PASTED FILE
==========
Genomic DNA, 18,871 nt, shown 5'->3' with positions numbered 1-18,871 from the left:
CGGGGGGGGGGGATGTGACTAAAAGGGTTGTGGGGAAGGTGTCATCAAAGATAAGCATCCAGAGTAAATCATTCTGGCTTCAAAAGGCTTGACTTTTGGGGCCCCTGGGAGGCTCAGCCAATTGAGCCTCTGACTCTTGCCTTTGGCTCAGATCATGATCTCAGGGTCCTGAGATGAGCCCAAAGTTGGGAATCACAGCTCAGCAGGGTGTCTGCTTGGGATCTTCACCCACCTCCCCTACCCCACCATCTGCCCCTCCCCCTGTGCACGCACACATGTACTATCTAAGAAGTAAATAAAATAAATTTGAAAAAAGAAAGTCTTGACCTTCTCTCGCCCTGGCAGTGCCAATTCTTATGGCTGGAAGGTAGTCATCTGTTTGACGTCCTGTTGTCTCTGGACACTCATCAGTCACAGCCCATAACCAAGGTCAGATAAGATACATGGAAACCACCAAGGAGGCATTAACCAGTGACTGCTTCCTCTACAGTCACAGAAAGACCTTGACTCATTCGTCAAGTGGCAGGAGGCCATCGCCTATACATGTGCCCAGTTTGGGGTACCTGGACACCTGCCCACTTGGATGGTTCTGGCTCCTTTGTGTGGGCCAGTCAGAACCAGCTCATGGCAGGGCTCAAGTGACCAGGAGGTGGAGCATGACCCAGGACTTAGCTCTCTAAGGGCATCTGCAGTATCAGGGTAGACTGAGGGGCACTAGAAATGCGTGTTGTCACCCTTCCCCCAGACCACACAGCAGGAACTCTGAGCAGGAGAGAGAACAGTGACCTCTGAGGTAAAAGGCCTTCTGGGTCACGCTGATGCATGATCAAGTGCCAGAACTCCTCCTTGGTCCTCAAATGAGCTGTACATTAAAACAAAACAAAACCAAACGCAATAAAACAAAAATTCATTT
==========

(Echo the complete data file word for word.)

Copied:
Genomic DNA, 18,871 nt, shown 5'->3' with positions numbered 1-18,871 from the left:
CGGGGGGGGGGGATGTGACTAAAAGGGTTGTGGGGAAGGTGTCATCAAAGATAAGCATCCAGAGTAAATCATTCTGGCTTCAAAAGGCTTGACTTTTGGGGCCCCTGGGAGGCTCAGCCAATTGAGCCTCTGACTCTTGCCTTTGGCTCAGATCATGATCTCAGGGTCCTGAGATGAGCCCAAAGTTGGGAATCACAGCTCAGCAGGGTGTCTGCTTGGGATCTTCACCCACCTCCCCTACCCCACCATCTGCCCCTCCCCCTGTGCACGCACACATGTACTATCTAAGAAGTAAATAAAATAAATTTGAAAAAAGAAAGTCTTGACCTTCTCTCGCCCTGGCAGTGCCAATTCTTATGGCTGGAAGGTAGTCATCTGTTTGACGTCCTGTTGTCTCTGGACACTCATCAGTCACAGCCCATAACCAAGGTCAGATAAGATACATGGAAACCACCAAGGAGGCATTAACCAGTGACTGCTTCCTCTACAGTCACAGAAAGACCTTGACTCATTCGTCAAGTGGCAGGAGGCCATCGCCTATACATGTGCCCAGTTTGGGGTACCTGGACACCTGCCCACTTGGATGGTTCTGGCTCCTTTGTGTGGGCCAGTCAGAACCAGCTCATGGCAGGGCTCAAGTGACCAGGAGGTGGAGCATGACCCAGGACTTAGCTCTCTAAGGGCATCTGCAGTATCAGGGTAGACTGAGGGGCACTAGAAATGCGTGTTGTCACCCTTCCCCCAGACCACACAGCAGGAACTCTGAGCAGGAGAGAGAACAGTGACCTCTGAGGTAAAAGGCCTTCTGGGTCACGCTGATGCATGATCAAGTGCCAGAACTCCTCCTTGGTCCTCAAATGAGCTGTACATTAAAACAAAACAAAACCAAACGCAATAAAACAAAAATTCATTT